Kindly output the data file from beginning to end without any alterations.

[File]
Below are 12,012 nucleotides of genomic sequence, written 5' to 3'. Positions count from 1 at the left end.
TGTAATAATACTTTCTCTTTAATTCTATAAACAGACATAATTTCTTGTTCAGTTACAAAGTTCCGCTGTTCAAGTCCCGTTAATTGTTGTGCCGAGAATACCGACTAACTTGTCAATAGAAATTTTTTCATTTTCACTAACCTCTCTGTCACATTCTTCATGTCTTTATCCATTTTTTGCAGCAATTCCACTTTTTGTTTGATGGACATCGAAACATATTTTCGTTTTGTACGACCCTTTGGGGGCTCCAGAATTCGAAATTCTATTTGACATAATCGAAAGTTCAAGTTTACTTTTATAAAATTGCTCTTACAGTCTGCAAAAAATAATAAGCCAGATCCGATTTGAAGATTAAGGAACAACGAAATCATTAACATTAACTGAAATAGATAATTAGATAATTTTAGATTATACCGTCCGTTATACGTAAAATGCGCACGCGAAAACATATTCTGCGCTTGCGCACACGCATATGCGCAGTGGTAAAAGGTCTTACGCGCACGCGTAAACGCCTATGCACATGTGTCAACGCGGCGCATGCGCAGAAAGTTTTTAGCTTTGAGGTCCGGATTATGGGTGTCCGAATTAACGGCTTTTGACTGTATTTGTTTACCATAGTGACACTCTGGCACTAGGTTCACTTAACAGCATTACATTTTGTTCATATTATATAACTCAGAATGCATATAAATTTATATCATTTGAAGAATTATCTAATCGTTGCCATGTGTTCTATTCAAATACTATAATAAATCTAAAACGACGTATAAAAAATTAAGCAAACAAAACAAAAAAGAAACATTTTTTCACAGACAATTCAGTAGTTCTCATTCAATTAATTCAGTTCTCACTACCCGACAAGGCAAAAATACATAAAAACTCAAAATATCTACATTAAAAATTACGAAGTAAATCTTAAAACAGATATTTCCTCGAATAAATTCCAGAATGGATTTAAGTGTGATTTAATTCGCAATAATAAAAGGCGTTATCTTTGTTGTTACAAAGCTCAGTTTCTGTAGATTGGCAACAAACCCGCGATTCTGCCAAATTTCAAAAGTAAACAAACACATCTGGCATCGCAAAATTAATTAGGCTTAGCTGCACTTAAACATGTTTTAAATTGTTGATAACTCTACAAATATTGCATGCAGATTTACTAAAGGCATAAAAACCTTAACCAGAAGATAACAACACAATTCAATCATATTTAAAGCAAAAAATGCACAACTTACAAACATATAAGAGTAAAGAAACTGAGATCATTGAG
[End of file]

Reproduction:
Below are 12,012 nucleotides of genomic sequence, written 5' to 3'. Positions count from 1 at the left end.
TGTAATAATACTTTCTCTTTAATTCTATAAACAGACATAATTTCTTGTTCAGTTACAAAGTTCCGCTGTTCAAGTCCCGTTAATTGTTGTGCCGAGAATACCGACTAACTTGTCAATAGAAATTTTTTCATTTTCACTAACCTCTCTGTCACATTCTTCATGTCTTTATCCATTTTTTGCAGCAATTCCACTTTTTGTTTGATGGACATCGAAACATATTTTCGTTTTGTACGACCCTTTGGGGGCTCCAGAATTCGAAATTCTATTTGACATAATCGAAAGTTCAAGTTTACTTTTATAAAATTGCTCTTACAGTCTGCAAAAAATAATAAGCCAGATCCGATTTGAAGATTAAGGAACAACGAAATCATTAACATTAACTGAAATAGATAATTAGATAATTTTAGATTATACCGTCCGTTATACGTAAAATGCGCACGCGAAAACATATTCTGCGCTTGCGCACACGCATATGCGCAGTGGTAAAAGGTCTTACGCGCACGCGTAAACGCCTATGCACATGTGTCAACGCGGCGCATGCGCAGAAAGTTTTTAGCTTTGAGGTCCGGATTATGGGTGTCCGAATTAACGGCTTTTGACTGTATTTGTTTACCATAGTGACACTCTGGCACTAGGTTCACTTAACAGCATTACATTTTGTTCATATTATATAACTCAGAATGCATATAAATTTATATCATTTGAAGAATTATCTAATCGTTGCCATGTGTTCTATTCAAATACTATAATAAATCTAAAACGACGTATAAAAAATTAAGCAAACAAAACAAAAAAGAAACATTTTTTCACAGACAATTCAGTAGTTCTCATTCAATTAATTCAGTTCTCACTACCCGACAAGGCAAAAATACATAAAAACTCAAAATATCTACATTAAAAATTACGAAGTAAATCTTAAAACAGATATTTCCTCGAATAAATTCCAGAATGGATTTAAGTGTGATTTAATTCGCAATAATAAAAGGCGTTATCTTTGTTGTTACAAAGCTCAGTTTCTGTAGATTGGCAACAAACCCGCGATTCTGCCAAATTTCAAAAGTAAACAAACACATCTGGCATCGCAAAATTAATTAGGCTTAGCTGCACTTAAACATGTTTTAAATTGTTGATAACTCTACAAATATTGCATGCAGATTTACTAAAGGCATAAAAACCTTAACCAGAAGATAACAACACAATTCAATCATATTTAAAGCAAAAAATGCACAACTTACAAACATATAAGAGTAAAGAAACTGAGATCATTGAG